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Does wearable technology really have the potential to enhance modern healthcare?

Wearable devices can record vast amounts of data about their users’ health. With the increased uptake of this technology, the collection of these data has the potential to be harnessed to enhance healthcare practices globally.

The release of the Apple Watch in April has prompted renewed interest in wearable technology. However, with the potential to drive significant changes in the management of health and data, it is important to consider what wearable technology offers and what barriers must be overcome before we see appreciable change in healthcare systems.

The added value of wearable devices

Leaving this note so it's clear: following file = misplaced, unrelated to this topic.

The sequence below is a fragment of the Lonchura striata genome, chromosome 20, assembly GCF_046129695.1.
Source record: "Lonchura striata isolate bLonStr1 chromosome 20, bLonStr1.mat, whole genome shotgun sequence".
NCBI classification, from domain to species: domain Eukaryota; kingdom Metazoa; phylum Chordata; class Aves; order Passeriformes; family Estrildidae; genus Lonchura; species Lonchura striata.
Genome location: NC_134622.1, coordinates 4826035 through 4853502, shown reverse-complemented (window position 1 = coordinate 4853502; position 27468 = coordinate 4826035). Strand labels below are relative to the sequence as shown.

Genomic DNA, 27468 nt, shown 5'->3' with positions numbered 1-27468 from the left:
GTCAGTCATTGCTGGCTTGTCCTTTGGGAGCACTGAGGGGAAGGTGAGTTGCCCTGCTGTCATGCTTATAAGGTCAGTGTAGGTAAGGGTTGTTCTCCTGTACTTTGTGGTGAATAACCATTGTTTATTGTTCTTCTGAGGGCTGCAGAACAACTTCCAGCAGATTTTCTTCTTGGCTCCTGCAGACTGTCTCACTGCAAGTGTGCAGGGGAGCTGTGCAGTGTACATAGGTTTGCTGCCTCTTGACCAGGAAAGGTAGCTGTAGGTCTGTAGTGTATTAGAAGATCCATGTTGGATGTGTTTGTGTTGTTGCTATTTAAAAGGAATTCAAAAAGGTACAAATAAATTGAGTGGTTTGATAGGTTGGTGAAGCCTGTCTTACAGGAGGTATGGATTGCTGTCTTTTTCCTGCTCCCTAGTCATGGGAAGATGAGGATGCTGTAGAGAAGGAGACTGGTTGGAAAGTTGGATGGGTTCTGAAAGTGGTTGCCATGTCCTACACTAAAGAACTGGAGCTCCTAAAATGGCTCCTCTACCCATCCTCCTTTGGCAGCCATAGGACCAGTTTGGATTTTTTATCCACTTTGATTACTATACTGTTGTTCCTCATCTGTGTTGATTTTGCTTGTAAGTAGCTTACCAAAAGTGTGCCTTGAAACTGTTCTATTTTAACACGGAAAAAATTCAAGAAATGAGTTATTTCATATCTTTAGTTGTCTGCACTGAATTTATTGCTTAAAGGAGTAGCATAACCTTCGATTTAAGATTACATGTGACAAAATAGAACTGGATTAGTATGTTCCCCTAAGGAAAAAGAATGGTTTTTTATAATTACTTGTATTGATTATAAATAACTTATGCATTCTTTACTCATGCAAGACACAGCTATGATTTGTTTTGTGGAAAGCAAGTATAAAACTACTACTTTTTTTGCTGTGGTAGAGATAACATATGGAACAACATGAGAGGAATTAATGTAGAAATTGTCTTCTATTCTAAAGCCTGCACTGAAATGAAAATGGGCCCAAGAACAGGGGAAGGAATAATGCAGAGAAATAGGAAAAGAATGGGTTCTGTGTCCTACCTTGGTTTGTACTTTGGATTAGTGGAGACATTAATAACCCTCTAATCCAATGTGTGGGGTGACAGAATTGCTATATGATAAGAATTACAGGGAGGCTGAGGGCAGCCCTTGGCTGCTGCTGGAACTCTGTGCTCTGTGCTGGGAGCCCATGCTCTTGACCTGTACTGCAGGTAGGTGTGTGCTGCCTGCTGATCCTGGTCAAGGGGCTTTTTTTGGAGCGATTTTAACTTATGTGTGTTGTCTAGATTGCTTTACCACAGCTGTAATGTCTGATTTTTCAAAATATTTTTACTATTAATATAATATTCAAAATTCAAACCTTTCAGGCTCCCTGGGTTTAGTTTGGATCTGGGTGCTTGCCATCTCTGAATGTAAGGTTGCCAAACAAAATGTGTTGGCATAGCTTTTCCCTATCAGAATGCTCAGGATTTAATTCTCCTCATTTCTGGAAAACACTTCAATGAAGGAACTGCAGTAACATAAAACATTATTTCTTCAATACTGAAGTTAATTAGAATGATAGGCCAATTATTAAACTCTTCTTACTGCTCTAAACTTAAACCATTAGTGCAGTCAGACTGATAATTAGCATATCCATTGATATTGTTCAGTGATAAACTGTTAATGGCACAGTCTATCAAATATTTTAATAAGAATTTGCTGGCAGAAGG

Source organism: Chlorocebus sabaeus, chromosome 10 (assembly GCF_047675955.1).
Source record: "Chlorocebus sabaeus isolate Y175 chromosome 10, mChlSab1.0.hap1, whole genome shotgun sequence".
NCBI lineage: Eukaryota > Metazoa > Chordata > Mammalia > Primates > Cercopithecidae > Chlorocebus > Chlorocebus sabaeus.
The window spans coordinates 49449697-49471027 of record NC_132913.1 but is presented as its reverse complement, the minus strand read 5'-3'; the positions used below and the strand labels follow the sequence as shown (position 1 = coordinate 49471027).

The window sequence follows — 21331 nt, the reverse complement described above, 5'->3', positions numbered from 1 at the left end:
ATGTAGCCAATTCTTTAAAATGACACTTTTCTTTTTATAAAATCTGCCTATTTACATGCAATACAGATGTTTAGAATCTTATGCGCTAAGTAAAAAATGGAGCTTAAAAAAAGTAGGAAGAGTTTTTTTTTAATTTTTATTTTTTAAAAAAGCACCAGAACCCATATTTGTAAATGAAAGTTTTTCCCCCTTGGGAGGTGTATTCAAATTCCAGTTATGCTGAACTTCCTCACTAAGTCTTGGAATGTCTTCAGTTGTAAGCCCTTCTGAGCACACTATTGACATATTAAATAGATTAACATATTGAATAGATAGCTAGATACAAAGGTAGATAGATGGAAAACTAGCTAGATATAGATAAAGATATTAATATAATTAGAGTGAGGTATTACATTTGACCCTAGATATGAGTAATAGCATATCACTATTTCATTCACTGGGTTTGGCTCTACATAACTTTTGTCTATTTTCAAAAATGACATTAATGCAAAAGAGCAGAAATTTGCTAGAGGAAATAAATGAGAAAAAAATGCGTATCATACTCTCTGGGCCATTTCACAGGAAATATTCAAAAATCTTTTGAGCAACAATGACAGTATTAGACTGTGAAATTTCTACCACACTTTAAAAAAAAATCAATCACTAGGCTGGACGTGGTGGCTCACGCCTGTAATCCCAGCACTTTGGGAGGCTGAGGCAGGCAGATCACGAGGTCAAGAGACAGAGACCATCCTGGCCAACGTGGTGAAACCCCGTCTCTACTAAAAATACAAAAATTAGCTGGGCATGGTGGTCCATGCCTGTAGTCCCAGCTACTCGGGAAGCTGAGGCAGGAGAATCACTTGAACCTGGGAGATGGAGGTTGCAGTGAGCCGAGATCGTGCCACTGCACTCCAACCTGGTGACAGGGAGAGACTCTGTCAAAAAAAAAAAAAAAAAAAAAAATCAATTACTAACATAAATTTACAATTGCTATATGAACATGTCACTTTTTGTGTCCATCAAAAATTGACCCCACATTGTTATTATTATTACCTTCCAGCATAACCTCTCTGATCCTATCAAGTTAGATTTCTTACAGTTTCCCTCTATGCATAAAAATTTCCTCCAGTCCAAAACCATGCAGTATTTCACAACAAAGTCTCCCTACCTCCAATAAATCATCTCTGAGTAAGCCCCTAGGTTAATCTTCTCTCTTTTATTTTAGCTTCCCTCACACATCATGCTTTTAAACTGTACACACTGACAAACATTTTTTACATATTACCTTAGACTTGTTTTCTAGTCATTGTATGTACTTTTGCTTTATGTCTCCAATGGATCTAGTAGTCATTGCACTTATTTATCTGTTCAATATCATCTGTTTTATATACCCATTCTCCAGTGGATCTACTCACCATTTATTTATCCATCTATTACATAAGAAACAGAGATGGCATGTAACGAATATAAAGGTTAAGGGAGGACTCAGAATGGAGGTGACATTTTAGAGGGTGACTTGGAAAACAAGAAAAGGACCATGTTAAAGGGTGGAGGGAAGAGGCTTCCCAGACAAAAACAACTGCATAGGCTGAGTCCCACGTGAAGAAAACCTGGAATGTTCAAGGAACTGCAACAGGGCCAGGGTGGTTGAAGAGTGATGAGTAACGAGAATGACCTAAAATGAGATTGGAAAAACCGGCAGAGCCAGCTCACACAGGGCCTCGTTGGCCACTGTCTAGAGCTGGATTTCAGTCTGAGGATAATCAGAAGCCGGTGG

At the forefront of Apple’s pitch for its new watch is the device’s ability to monitor its wearer’s health and fitness. Two apps developed by Apple, Activity and Workout, collect data from an in-built heart rate monitor and accelerometer, allowing users to track how much they exercise throughout a day. However, most wearables on the market already measure these and other parameters relating to the wearer’s health. Consumers are no longer content with just this information; they want to know what it means and what actions to take to improve their well-being. This is where the Apple Watch stands out; it uses these data to send encouraging prompts, such as reminders to move around if users have been sitting down for too long. This can help consumers to improve their health by motivating them to change their behaviour positively. HealthKit, a platform developed by Apple, serves as a bank for these patient-generated data. Apps available through HealthKit can track users’ health and allow doctors and patients to remotely monitor chronic diseases, such as diabetes and asthma. For example, the Apple Watch can be used by patients with diabetes to show blood glucose levels as a graph on the watch’s display. The glucose information is collected by a monitor placed under the skin that transmits the data to an iPhone app, which sends the graph images to the smartwatch. Another app aims to help people with asthma track their medical adherence and lung function. Data generated by an inhaler strap and mobile spirometer is synced with and collated by an iPhone app and relayed to the patient’s healthcare provider. GPS is also used to track weather, pollen count, air quality and other personal triggers to notify the patient when conditions that might initiate an asthma attack arise. Other available apps aim to improve users’ medication adherence; the user inputs their medication schedule and is reminded when it is time to take the medication.   The availability of these continuous aggregated data is a valuable addition to episodic data from hospital visits, providing physicians with a better sense of how patients are doing on a day-to-day basis. This could allow doctors to intervene before a medical problem becomes acute and may drastically reduce healthcare costs. The availability of these data could also allow treatment to be tailored to the patient’s DNA, geography, and bodily responses, pushing healthcare to become personalized. Health insurers would also have access to more information on customers’ health, potentially leading to a fall in premiums. Apps for healthcare professionals, which aim to make patient data more accessible and daily routine care more convenient, have also been developed. These provide the ability to respond to calls and messages from team members, and to call up patient medical records. ResearchKit, another platform developed by Apple, brings benefit to another sector of the healthcare industry, by allowing researchers to write iPhone apps for medical studies. These allow scientists to collect data using wearable devices. ResearchKit amplifies the potential size and scope of these studies, allowing researchers to enrol many participants quickly thereby generating big data.